This new study adds to the literature by giving the first long-term data in these populations.
A new report suggests long-term use of Benlysta (belimumab) is safe in patients with systemic lupus erythematosus (SLE) and can lead to durable responses similar to those in other populations.
The study, published in RMD Open, offers some of the first long-term safety and efficacy data among patients in East Asia and shows that the therapy can reduce reliance on corticosteroids.
The authors noted that SLE is more common, and generally more severe, in non-White populations than in White populations.
“In Japan, SLE is estimated to affect 4.3 to 37.7 people per 100,000, and in South Korea, the estimated prevalence is 20.6 to 26.5 people per 100,000,” they wrote.
The treatment landscape for SLE has gaps. Although patients are generally prescribed immunosuppressants and corticosteroids, many patients still experience a significant disease burden and can suffer adverse effects (AEs) from long-term use of those drugs.
Belimumab is a recombinant humanized immunoglobulin G1 lambda monoclonal antibody that binds to and antagonizes the biology of B-lymphocyte stimulator protein. Patients with SLE have elevated levels of this protein, the investigators wrote.
Intravenous belimumab is approved in the United States, Europe, Japan, and South Korea, yet the authors said there is little in the way of long-term safety and efficacy evidence in Japanese and South Korean populations, despite higher prevalence of the disease in those populations.
They constructed a phase 3 open-label continuation study that built upon 2 previous studies of belimumab. Patients who completed the earlier studies were given 10 mg/kg of belimumab once every 4 weeks for up to 7 years. The study’s primary end point was safety, and the secondary end points were response rate, SLE flares, and prednisone use.
A total of 142 patients were enrolled, all of whom had moderate SLE; 73.2% of patients completed the study. The patients in the study sought care from one of 27 study centers in Japan and South Korea.
In terms of safety, most of the patients (97.4%) experienced AEs, although only about one-third (33.8%) were considered serious AEs. Cellulitis, contusion, and herpes zoster were the most commonly reported serious AEs. Only 4.9% of patients experienced an AE that led to withdrawal from the study.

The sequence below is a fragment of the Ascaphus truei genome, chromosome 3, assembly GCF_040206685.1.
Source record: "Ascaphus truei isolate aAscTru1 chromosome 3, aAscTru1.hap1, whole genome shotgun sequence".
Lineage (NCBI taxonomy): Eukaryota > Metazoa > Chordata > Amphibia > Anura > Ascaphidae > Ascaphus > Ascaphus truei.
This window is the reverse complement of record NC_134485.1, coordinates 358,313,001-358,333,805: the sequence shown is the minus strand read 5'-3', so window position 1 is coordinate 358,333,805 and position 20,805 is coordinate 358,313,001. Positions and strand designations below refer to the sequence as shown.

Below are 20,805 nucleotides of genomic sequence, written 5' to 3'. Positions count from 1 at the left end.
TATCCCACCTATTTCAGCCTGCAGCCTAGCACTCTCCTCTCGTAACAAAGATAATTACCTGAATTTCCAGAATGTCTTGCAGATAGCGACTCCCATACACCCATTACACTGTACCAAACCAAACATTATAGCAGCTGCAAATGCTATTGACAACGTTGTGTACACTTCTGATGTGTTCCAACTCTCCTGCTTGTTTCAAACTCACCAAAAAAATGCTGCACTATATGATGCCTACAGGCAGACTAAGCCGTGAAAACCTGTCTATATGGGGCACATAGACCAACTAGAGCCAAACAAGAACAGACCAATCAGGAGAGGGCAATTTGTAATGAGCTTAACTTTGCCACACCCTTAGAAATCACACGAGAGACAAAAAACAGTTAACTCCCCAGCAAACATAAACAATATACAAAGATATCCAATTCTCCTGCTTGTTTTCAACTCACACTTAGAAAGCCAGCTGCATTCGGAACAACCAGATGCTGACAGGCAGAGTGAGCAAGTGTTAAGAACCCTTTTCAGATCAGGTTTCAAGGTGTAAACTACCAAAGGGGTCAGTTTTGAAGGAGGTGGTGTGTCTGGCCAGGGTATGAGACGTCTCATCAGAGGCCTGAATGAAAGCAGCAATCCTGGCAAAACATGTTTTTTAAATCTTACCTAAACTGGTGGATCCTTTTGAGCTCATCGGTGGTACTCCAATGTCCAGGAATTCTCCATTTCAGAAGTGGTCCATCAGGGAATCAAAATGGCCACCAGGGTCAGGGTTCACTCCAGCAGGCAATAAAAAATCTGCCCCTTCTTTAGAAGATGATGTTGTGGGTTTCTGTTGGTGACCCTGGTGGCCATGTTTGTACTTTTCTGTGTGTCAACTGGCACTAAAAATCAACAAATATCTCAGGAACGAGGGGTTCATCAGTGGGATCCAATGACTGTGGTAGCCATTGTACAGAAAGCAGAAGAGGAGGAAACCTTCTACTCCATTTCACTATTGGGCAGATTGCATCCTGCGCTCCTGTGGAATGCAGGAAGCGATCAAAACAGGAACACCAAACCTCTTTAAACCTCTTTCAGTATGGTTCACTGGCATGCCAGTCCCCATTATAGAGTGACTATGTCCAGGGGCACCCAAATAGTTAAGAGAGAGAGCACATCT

“No trends of clinical concern were observed over time with regard to incidence of grade 3 or 4 values in hematology parameters, clinical chemistry, and urinary values,” the authors wrote. “There were no grade 3 or 4 serum IgG values reported post first dose of belimumab.”
Turning to the secondary end points, disease activity index scores suggested a significant reduction in disease activity in many patients over the life of the study. For instance, the number of patients achieving the benchmark of SLE Responder Index 4 (SRI4) increased over time.
“Overall, the proportion of SRI4 responders during belimumab treatment increased from 47.8% (65 of 136 patients) at Year 1, Week 24, to 68.2% (15 of 22 patients) at Year 6, Week 48,” the investigators said.
Severe flares occurred in 14.8% of patients, at a median of 585 days following the first dose of belimumab. However, the data also showed that patients’ use of prednisone decreased over the long term, a positive sign for belimumab’s efficacy.
“In conclusion, the safety results of this 7-year study of patients with SLE from Japan and South Korea are consistent with those observed in previous 7- [to] 13-year open-label continuation studies of belimumab added to standard therapy,” the authors wrote.
Tanaka Y, Bae S-C, Bass D, et al. Long-term open-label continuation study of the safety and efficacy of belimumab for up to 7 years in patients with systemic lupus erythematosus from Japan and South Korea. RMD Open. Published online July 7, 2021. doi:10.1136/rmdopen-2021-001629